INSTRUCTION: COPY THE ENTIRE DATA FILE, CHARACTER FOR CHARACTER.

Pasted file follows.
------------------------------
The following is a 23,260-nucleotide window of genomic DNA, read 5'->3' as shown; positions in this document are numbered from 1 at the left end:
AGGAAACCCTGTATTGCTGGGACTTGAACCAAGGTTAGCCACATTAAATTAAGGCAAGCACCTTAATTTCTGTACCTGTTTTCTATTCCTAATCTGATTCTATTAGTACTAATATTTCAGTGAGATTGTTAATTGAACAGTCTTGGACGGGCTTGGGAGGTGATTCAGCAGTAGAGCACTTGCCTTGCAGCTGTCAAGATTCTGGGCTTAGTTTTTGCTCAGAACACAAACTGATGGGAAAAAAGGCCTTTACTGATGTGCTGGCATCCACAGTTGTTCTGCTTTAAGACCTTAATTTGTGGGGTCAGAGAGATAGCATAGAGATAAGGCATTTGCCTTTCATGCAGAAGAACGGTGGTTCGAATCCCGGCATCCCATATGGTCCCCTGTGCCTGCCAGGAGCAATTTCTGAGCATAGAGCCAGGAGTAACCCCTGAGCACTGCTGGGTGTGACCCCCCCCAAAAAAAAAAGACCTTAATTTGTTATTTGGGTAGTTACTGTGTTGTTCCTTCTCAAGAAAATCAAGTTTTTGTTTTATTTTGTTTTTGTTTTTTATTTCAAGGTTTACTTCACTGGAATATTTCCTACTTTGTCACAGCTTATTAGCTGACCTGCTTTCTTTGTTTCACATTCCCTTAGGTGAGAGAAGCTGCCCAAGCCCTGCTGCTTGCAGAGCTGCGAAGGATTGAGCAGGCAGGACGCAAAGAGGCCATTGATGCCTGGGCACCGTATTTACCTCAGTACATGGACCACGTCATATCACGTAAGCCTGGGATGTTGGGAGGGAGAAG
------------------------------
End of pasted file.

The following is a 23,260-nucleotide window of genomic DNA, read 5'->3' as shown; positions in this document are numbered from 1 at the left end:
AGGAAACCCTGTATTGCTGGGACTTGAACCAAGGTTAGCCACATTAAATTAAGGCAAGCACCTTAATTTCTGTACCTGTTTTCTATTCCTAATCTGATTCTATTAGTACTAATATTTCAGTGAGATTGTTAATTGAACAGTCTTGGACGGGCTTGGGAGGTGATTCAGCAGTAGAGCACTTGCCTTGCAGCTGTCAAGATTCTGGGCTTAGTTTTTGCTCAGAACACAAACTGATGGGAAAAAAGGCCTTTACTGATGTGCTGGCATCCACAGTTGTTCTGCTTTAAGACCTTAATTTGTGGGGTCAGAGAGATAGCATAGAGATAAGGCATTTGCCTTTCATGCAGAAGAACGGTGGTTCGAATCCCGGCATCCCATATGGTCCCCTGTGCCTGCCAGGAGCAATTTCTGAGCATAGAGCCAGGAGTAACCCCTGAGCACTGCTGGGTGTGACCCCCCCCAAAAAAAAAAGACCTTAATTTGTTATTTGGGTAGTTACTGTGTTGTTCCTTCTCAAGAAAATCAAGTTTTTGTTTTATTTTGTTTTTGTTTTTTATTTCAAGGTTTACTTCACTGGAATATTTCCTACTTTGTCACAGCTTATTAGCTGACCTGCTTTCTTTGTTTCACATTCCCTTAGGTGAGAGAAGCTGCCCAAGCCCTGCTGCTTGCAGAGCTGCGAAGGATTGAGCAGGCAGGACGCAAAGAGGCCATTGATGCCTGGGCACCGTATTTACCTCAGTACATGGACCACGTCATATCACGTAAGCCTGGGATGTTGGGAGGGAGAAG